The US House of Representatives recently passed a bill that allows unlocking of mobile devices, which means consumers will be able to remove the network-lock on their devices without fear of legal repercussions. H.R. 1123 is now on its way to the Senate for possible signing off or revisions. Once finalized as a law, this will mean that individuals will not be liable for violating the Digital Millenium Copyright Act (DMCA) when we unlock our mobile devices.
This bill has some limitations, however. While it will now be legal for individuals to unlock their devices, businesses that deal with bulk unlocking are still not off the hook. This means developers who build tools for unlocking devices might still be liable for copyright breach under the DMCA. Likewise, businesses that do bulk unlocking for the purpose of reselling phones (locally or abroad) may be liable.
There are several reasons why networks implement a lock on devices, and one of these is the subsidy they pay for each device sold, which is recouped through the contract, usually under a two-year term. However, from a consumer’s point of view, unlocking is necessary as a means to have more control over their device and over their consumption. For example, when traveling abroad, roaming fees can be hefty. Users can save money by using local, prepaid SIM cards.
Additionally, with the fast product lifetimes and cycles, smartphones are usually obsolete in six months to one year, which means consumers on the bleeding edge would want to upgrade their devices and possibly sell in the aftermarket or give away their older phone to a family member or friend.
Now, the fact that congress is giving individuals the freedom to have our devices unlocked is a good thing. However, adding clauses that prevent mass unlocking is tantamount to banning companies and developers that build tools that unlock devices for a fee. It essentially stifles a business model that may otherwise be legitimate and actually helpful. This means that a user might be limited in his options for unlocking.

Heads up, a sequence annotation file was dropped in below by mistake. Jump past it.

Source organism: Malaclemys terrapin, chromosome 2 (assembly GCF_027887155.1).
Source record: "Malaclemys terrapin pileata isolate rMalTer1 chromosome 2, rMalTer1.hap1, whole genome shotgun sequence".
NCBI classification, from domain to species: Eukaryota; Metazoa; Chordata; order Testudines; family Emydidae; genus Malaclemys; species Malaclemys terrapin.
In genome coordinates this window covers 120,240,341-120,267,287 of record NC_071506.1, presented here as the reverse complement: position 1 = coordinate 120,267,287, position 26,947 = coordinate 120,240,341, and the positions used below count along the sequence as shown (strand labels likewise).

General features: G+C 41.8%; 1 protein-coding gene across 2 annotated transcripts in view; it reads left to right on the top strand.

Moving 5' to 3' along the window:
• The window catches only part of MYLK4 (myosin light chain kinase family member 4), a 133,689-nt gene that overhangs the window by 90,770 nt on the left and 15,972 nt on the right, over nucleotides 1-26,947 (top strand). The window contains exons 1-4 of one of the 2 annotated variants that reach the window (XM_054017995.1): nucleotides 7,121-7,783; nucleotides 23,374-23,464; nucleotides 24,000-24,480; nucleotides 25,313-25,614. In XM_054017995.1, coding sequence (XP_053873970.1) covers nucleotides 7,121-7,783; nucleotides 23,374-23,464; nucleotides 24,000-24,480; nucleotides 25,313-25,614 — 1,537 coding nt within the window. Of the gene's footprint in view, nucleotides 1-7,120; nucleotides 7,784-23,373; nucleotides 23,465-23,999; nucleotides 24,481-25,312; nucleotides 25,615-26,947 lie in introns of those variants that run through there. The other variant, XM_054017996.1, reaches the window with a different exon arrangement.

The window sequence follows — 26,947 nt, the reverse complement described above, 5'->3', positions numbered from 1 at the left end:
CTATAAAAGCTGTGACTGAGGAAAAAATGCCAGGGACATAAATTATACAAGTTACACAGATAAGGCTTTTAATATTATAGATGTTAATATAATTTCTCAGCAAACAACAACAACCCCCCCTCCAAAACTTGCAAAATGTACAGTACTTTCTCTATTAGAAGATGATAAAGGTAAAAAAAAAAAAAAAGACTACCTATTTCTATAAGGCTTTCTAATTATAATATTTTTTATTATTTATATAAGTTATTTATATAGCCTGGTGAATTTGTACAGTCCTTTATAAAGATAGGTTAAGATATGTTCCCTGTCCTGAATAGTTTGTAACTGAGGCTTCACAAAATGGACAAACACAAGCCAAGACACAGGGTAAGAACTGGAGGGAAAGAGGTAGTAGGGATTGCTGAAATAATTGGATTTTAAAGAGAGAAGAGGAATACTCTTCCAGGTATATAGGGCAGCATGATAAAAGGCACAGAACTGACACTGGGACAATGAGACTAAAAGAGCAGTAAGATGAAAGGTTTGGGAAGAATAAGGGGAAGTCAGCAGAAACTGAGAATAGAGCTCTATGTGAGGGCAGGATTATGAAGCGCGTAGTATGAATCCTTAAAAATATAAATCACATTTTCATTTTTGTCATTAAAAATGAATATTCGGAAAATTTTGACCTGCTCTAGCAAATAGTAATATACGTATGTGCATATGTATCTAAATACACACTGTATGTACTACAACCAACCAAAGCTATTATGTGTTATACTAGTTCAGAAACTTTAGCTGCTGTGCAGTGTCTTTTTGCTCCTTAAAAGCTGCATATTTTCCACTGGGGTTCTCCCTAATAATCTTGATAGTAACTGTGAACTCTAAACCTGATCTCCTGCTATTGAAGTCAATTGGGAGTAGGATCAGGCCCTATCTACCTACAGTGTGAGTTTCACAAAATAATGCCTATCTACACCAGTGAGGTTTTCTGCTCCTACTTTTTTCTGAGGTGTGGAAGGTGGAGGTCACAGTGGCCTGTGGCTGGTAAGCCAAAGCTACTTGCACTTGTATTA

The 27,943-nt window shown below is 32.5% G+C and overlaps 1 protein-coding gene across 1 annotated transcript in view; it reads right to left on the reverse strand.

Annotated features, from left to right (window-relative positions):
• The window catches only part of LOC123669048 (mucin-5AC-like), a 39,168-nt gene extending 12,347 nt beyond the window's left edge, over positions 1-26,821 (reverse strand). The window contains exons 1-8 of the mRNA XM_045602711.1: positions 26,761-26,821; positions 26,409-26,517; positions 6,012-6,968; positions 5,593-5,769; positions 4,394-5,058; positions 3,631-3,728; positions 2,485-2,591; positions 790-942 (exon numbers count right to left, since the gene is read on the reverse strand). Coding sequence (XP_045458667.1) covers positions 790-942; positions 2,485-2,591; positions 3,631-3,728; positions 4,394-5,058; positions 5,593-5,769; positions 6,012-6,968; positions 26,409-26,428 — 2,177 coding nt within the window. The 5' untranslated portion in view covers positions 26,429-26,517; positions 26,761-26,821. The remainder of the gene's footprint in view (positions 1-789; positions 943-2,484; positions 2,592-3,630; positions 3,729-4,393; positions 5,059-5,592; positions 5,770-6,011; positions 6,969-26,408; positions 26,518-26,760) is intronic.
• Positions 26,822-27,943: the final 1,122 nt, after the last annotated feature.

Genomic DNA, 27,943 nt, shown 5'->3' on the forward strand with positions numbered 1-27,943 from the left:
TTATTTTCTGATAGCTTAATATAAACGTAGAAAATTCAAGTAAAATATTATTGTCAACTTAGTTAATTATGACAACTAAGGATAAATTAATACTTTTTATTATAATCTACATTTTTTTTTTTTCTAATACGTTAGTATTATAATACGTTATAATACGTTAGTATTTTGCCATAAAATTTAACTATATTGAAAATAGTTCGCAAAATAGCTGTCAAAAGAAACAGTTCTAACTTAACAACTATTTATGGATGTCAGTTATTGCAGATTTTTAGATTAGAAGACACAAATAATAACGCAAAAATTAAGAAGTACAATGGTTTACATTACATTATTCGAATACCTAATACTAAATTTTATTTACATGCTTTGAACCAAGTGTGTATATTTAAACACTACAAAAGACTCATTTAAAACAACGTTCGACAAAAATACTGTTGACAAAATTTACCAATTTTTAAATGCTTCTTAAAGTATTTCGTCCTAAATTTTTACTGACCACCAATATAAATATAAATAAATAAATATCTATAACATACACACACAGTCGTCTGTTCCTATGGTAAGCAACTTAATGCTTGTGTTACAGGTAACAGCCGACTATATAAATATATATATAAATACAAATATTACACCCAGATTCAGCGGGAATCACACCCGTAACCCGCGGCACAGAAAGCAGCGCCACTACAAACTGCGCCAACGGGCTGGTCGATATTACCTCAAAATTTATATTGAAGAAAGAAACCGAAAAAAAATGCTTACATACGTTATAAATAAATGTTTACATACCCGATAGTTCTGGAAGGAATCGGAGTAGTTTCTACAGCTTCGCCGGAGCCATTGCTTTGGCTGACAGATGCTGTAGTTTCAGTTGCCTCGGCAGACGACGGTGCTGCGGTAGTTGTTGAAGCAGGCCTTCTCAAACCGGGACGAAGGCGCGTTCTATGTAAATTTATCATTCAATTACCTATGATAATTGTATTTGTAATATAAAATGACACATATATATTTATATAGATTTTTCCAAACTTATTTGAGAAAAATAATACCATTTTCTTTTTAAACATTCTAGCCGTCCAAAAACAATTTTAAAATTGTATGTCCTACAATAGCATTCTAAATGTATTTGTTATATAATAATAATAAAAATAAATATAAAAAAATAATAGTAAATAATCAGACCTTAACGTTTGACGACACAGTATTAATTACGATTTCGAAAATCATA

True enough, mobile enthusiasts and hackers would be familiar with ways how to unlock a smartphone or any mobile device. A cursory visit to the XDA Developers forum, for example, would yield quite a number of posts and discussions dealing with rooting and SIM unlocking. However, not all users are bold enough to use unlocking tools on their own. Most would have to rely on unlocking services that provide unlock codes, or which unlock devices on-site. Making third-party unlocking tools illegal might discourage developers from building these apps, software and services. Where will consumers turn to, then?
Additionally, the clause preventing unlocking for the purpose of resale might be read to refer to this scenario, as well. If you have upgraded to a new device and want to sell your old, network-locked smartphone, you might be liable for DMCA violation if you unlock and then sell the device.
Go ahead, unlock your phone!
Does it matter, though? Has anyone been successfully prosecuted for unlocking one’s mobile device or building tools? In 2013, I was able to interview Sina Khanifar, who ran the successful White House We the People petition to make phone unlocking legal, which garnered 114,322 signatures, prompting the administration to express support for unlocking. Khanifar shared his story of how Motorola sent him a Cease and Desist letter for distributing software that unlocked the company’s devices. “I think the fair use doctrine should apply — once you’ve bought something, you should be free to do as you want with it,” he shared.
Fortunately, Motorola decided that it was not viable to pursue a case against a college student (Khanifar was, back then, attending university in the UK). So far, there have been no landmark cases involving carriers or mobile manufacturers suing individuals or companies for mobile unlocking. This does not mean that these companies do not care — perhaps, they don’t feel it is worth the time and effort to prosecute, given the small-scale nature of unlocking, and the consumer advocacy that comes with being able to modify your own device.
In short, it might still be a grey area, especially when it comes to individuals doing something they feel they are entitled to (which is tinkering with their own device).
To summarize, I believe that legalizing mobile unlocking is important because of these considerations:
- Carriers are moving toward “uncarrier” arrangements, where the subsidy model is no longer in place.
- It’s no longer the 1990’s, and new smartphones are being launched every few months or so.
- Manufacturers are already launching great but inexpensive devices that ship unlocked.
- Global roaming can be expensive.
- Consumer welfare
Have you ever unlocked a mobile device before? Did you feel you violated any law or ruling? Or did you feel that it should be your right as a consumer to do so?